Thursday night (well, maybe early Friday morning… I’m in the midst of a “stay up late and do things” streak) I saw a post on the Immanuel Lutheran Church Facebook page announcing that the bell tower demolition would be moving forward today. I decided pretty quickly that I would pack up my laptop and cameras first thing in the morning and then work from the parking lot across the street so I could photograph the whole process.
I arrived at about 8:30 am, but not much was happening yet. I’d been there a bit when Ray Walther, the chairman of the Building Committee, came over and introduced himself. I learned a bit about how they’d gotten to where they were from him.
Basically, the bell tower leaked from day one. It was expected that there would be some amount of water entry into the structure because the metal on the steeple was vented to allow sound to escape when the bell was rung. In fact, they’d made provisions to drain the water they expected would enter during heavy rain. However, what nobody realized until they pulled the steeple down to extract the bell last month is that about half of the vents, which were supposed to be installed such that they sloughed most of the water off, were installed backward, which was allowing the water to come in.
Years and years of water intrusion caused quite a bit of damage inside, to the point that the whole tower was considered unsafe, and the congregation stopped ringing the bell as a result. The expectation was that it would be fairly straightforward to demolish the tower with a jackhammer.
That wasn’t the case.
Ray related a story to me… back when the new building was being built, there was an interchange between the contractor who hand-mixed and poured all the concrete for the building and others regarding whether or not a soil survey was necessary. If you know anything about the history of the Lee County Courthouse, you know the county has had to do foundation work on it several times since it was completed because the expansive nature of the soil caused foundation issues and cracks in the walls. Anyway, the contractor finally stated quite firmly that he “didn’t need any [blankety-blank] architect to tell him how to pour concrete.”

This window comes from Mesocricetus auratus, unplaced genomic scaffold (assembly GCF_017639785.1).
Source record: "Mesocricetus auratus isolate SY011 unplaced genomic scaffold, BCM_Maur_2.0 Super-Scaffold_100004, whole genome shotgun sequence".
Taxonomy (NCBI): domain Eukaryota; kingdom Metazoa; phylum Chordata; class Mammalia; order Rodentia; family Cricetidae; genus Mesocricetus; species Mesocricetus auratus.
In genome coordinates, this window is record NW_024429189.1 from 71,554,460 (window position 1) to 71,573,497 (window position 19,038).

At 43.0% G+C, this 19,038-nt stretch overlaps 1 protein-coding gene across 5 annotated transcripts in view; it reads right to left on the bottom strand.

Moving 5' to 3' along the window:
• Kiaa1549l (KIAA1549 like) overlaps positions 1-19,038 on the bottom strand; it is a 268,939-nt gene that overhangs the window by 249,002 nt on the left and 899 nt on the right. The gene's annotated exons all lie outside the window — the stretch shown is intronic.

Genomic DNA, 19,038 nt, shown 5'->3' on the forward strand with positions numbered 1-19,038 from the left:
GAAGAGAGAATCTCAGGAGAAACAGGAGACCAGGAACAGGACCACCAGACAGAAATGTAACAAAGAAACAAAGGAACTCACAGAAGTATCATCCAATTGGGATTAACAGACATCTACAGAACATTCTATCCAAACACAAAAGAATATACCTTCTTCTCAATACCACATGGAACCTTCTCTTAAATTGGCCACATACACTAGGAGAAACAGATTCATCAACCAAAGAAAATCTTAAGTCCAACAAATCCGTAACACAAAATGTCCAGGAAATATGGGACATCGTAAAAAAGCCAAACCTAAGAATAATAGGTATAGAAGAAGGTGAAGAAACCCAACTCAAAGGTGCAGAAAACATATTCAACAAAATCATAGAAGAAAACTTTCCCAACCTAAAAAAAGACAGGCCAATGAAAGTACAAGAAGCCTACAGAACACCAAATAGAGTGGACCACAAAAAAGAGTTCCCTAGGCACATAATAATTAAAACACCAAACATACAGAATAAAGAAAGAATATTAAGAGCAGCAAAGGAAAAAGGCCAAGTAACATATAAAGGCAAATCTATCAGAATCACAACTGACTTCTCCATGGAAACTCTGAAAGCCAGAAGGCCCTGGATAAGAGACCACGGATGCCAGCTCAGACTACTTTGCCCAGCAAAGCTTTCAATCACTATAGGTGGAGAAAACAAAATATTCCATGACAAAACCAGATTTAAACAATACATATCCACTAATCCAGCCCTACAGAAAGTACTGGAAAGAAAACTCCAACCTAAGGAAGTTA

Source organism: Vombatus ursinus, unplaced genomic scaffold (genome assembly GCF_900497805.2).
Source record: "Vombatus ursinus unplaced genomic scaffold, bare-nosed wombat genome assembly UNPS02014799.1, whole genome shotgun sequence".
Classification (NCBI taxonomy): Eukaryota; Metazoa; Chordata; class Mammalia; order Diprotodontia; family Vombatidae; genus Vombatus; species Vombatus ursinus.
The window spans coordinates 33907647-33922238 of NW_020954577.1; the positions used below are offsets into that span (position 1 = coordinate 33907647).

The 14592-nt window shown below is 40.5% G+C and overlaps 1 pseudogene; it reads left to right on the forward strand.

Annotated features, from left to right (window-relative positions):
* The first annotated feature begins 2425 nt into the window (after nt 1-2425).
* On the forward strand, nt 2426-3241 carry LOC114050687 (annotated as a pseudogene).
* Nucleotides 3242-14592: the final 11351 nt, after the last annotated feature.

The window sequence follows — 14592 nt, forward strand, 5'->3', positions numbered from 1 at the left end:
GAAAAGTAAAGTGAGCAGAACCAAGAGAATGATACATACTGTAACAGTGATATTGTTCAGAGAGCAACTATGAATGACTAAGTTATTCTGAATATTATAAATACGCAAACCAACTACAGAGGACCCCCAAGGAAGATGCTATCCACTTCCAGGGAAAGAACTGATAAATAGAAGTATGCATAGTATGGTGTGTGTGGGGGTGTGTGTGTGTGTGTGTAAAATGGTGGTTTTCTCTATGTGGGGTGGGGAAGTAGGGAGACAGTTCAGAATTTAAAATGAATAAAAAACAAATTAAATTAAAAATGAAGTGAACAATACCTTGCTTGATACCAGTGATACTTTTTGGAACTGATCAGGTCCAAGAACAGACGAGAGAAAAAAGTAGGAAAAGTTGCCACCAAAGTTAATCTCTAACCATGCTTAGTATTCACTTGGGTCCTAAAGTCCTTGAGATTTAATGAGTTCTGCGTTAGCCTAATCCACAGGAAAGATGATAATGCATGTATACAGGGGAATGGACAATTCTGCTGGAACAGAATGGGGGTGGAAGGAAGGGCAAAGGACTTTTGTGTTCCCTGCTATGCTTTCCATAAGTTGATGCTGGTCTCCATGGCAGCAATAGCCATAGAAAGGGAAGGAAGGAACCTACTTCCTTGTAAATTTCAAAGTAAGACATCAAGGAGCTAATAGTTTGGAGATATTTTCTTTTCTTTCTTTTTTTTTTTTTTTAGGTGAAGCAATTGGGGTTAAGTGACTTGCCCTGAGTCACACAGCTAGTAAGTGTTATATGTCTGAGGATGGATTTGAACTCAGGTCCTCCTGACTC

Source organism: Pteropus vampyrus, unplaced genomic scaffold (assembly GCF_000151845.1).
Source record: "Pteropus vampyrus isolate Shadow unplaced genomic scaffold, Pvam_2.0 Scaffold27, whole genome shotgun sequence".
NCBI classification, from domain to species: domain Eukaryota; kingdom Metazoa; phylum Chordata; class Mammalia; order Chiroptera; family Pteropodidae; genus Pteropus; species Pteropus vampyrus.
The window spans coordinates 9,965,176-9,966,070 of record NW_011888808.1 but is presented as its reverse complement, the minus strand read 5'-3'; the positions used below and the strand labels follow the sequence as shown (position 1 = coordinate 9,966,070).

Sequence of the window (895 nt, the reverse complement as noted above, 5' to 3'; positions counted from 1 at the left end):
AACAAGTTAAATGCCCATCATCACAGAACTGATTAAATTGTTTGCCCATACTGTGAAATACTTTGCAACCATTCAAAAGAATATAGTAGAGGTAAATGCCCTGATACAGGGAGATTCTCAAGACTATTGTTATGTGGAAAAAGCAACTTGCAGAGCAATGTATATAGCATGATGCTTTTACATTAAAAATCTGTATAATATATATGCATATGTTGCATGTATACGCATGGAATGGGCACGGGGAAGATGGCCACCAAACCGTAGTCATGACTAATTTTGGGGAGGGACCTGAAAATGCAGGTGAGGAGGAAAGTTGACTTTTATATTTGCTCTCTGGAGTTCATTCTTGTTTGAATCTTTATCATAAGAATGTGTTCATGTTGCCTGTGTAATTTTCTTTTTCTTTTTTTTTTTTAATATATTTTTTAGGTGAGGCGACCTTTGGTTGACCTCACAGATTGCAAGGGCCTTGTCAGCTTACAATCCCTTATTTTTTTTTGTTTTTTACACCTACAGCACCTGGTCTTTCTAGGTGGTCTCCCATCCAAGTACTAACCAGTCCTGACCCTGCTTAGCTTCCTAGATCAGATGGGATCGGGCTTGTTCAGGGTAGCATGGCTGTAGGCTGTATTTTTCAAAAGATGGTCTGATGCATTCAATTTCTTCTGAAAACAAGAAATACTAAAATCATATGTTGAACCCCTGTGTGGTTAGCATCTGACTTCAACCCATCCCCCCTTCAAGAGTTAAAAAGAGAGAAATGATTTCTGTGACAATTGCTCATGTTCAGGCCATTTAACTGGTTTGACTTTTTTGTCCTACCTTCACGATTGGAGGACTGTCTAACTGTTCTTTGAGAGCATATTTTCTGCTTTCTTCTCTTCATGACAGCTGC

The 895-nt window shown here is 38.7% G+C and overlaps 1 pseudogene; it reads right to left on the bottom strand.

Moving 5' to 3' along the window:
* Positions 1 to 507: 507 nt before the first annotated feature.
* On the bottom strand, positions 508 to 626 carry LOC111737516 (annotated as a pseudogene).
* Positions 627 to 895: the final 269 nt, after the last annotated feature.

Well, seventy-five years later we have “concrete” (ha!) proof that he was telling the truth. There are no cracks or foundation issues in the building as a whole, and that bell tower was quite sturdy.
That’s why the folks at Immanuel found themselves where they were today… the idea was that the crew would use a concrete saw to cut the top 2/3 of the tower into eight pieces and remove them with a crane.
When I arrived at 8:30 am, the crew was in “hurry up and wait” mode… the crane hadn’t arrived, and they also were awaiting a lift with a larger platform that could accommodate the concrete saw. The latter had to be picked up from an oilfield.
By noon, though, everything necessary was on hand, and the work began in earnest. By this time, I’d gone back home and brought Margie and James with me, and they’d picked up lunch from the City Meat Market around the corner, and we watched the concrete cutting begin as we enjoyed our brisket and pork shoulder.
The first chunk of the tower finally came off at 3:00 pm. The crew then spent about 45 minutes cutting the next chunk… right up until the saw broke.
Bell Tower: 1, Concrete Saw: 0
Yep, that contractor sure did know how to pour concrete!